Trip Start Sep 03, 2010
44Trip End Ongoing
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Where I stayed
Hostal La Casona Potosi
Read my review - 2/5 stars
Read my review - 2/5 stars
The first hostel that I checked (Hostal La Casona) said that they would have a single room available after checkout (10:30am) and I agreed. I saw a flier for a mine tour at 9am offered through the hostel, but was a bit hesitant after reading the following from my Lonely Planet:
"The cooperative mines are not museums but working mines that are fairly nightmarish places
After talking with Tim (an Aussie) over breakfast about great his tour was the previous day, I decided to sign up. I had some time to kill before I was able to check in anyway. Tim suggested that I ask for a guide named Chuco (pronounced choo-ko).
The tour cost 80 Bs (~$11.42), but there was a hidden cost of 40 Bs for gifts for the miners that we were going to meet. What kind of gifts, you ask?
5 Bs - gloves (that we would use, then give)
3 Bs - a bag of coca leaves
7 Bs - 1 L of juice
25 Bs - dynamite (+ fuse, detonator, and ammonium nitrate)
The tour started at the back of the hostel where we got our gear:
- Rain boots
- Jacket (rubberish)
After gearing up, we were taken to a street known as the Miner's market where they sell the usual dynamite and stuff. Chuco told us that it's the only place ire you can buy dynamite on the street. It wasn't hard to believe him.
We got back into the minibus and were taken to a vantage point from where we could see all of Potosi. While we were there, he took out a small bottle of alochol. He told us that this stuff is for "machos" and that "little girls" shouldn't drink it. He poured a capful for each of us and told us that this is what the miners drink. For being 96% alcohol it tasted really good and sweet. It burned for a solid minute and then I started to feel sleepy. A small bottle costs 4 Bs (~$0.57). A liter of it will run you 10 Bs. Too bad I can't take it back home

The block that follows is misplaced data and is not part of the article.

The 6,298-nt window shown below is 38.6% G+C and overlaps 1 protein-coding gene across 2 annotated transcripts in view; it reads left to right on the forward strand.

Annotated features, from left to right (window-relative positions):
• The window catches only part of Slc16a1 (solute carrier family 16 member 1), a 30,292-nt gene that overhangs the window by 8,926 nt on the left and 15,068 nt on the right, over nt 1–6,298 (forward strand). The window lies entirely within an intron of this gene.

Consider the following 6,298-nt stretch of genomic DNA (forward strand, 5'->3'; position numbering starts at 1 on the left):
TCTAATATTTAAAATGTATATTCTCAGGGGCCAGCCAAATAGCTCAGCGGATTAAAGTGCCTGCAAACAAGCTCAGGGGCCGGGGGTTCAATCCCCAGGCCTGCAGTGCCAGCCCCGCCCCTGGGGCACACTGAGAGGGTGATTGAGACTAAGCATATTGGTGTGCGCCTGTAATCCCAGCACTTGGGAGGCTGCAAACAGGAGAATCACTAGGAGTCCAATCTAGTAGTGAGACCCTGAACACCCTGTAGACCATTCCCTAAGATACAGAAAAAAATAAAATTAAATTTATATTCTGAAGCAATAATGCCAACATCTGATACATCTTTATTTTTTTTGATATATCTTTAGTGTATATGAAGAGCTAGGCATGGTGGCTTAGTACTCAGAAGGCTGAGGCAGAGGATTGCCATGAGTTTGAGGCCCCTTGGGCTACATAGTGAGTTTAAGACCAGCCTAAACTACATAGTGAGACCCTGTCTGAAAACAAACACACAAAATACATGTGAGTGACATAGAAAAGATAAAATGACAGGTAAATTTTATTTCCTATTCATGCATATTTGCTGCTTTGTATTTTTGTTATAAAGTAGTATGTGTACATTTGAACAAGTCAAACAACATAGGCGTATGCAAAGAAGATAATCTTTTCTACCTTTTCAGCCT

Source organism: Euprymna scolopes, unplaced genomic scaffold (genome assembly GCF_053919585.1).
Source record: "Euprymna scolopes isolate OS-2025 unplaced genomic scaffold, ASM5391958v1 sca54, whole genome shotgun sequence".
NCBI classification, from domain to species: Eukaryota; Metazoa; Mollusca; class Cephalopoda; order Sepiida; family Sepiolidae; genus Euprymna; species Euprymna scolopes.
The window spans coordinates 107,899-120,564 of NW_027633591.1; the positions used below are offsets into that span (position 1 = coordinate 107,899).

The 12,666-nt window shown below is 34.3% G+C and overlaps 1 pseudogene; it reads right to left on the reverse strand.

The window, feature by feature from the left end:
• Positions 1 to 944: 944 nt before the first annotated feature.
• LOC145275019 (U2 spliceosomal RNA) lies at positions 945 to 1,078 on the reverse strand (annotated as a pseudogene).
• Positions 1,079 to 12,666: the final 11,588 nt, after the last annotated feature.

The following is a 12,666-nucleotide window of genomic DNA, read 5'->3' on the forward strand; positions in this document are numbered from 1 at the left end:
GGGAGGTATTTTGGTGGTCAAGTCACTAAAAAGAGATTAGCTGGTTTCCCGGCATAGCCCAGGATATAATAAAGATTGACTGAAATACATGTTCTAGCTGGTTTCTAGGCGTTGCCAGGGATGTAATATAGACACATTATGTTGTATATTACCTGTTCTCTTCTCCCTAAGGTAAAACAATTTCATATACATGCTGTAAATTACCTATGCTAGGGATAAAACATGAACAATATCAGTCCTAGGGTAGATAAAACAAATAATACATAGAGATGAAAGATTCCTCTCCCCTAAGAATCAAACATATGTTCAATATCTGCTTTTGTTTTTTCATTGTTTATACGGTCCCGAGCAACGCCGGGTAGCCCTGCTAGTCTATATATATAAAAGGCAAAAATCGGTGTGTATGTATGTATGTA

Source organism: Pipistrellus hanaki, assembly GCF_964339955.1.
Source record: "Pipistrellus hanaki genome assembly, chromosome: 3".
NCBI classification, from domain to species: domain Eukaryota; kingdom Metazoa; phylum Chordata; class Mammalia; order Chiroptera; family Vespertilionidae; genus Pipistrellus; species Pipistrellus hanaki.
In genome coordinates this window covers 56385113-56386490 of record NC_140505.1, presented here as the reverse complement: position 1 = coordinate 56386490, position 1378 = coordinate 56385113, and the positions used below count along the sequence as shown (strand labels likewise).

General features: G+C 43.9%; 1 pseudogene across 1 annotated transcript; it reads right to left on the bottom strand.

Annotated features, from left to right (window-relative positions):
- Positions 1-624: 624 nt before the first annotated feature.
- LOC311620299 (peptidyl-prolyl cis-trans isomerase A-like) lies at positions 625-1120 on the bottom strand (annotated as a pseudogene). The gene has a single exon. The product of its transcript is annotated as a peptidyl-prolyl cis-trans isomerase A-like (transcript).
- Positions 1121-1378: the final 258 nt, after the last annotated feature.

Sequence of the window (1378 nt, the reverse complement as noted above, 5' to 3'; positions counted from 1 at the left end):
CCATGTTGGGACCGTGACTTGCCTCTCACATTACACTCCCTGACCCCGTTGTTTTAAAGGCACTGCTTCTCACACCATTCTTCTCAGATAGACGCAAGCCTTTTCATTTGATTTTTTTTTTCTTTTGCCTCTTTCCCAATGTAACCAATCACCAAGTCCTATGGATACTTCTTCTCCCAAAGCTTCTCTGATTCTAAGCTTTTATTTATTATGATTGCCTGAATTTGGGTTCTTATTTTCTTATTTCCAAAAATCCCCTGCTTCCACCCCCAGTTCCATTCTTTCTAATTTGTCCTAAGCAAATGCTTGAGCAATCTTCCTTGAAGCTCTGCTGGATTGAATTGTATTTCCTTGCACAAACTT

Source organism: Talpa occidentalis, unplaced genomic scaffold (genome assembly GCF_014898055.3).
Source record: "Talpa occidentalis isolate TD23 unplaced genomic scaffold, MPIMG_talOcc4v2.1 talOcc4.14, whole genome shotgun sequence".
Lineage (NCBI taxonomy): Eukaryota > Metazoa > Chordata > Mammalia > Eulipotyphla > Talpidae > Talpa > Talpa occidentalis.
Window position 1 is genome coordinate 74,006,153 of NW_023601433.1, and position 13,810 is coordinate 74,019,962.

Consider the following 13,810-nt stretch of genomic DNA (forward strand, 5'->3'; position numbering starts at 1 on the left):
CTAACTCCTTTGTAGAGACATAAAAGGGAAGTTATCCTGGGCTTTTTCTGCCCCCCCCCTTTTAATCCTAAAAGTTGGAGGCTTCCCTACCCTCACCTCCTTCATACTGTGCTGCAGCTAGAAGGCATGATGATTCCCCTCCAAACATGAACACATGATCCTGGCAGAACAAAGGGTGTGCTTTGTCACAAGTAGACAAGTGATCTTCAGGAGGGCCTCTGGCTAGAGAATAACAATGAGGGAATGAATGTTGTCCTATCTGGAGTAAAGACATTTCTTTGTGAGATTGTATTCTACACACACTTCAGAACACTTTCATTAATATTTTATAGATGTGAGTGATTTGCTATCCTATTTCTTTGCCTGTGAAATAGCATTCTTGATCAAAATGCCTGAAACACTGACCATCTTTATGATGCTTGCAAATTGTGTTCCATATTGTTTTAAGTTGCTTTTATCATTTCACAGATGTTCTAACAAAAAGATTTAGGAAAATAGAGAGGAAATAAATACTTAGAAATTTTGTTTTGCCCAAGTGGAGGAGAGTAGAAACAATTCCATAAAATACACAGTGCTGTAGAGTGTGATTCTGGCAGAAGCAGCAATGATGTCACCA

Chuco turned out to be a really funny, but crazy kind of guy. I wasn't sure if I trusted him right away, but he definitely knew what he was doing. He had been a miner himself, but was no longer allowed to work in the mines after a caving accident ripped a gash in one of his wrists
Next we went to a hill overlooking a processing plant were minerals are separated. There was a huge pile of pure zinc and a lake of arsenic below. Drinking that water will put you in a sleep from which you won't awake. A painless death, but a guaranteed fatality.
Our last stop was the mine, where we would spend the next 2 hours. Before we entered, we saw a couple groups of 2-3 guys pushing a mine cart out. Chuco told us that the cart itself weighs 200kg and the minerals weight 1000kg. That's over a ton they're pushing along.
Being the highest city in the world, I kept losing my breath while walking around in the mines. It wasn't in and of itself a difficult trip, but with the air being so thin and having to crouch often, I was wheezing almost every time we stopped.
Chuco primed and ignited 2 pieces of dynamite, the first time without ammonium nitrate and the second time with. The sound of the explosion of the second one was significantly greater. We got to see a couple groups of miners work and learned that they work 12 hours shifts and don't eat a meal during that time
Towards the end of the tour, Chuco introduced us to Tio. Tio means uncle in Spanish, but is basically the devil. Groups of miners make a little shrine to the devil to acknowledging that he is in charge of the underworld (the mines) and ask for his blessings to find good minerals (especially silver in Potosi). They offer him cigarettes, coca leaves, and alcohol. Chuco took us to the biggest Tio in the mine and told us that you're supposed to grab his penis with your left hand and drink alcohol from your right so that Tio will bless you with fertility.
It was nice to leave the mine had have fresh air. Two hours in there was more than enough time and I'm glad I went on the tour. Overall it was really informative and fun.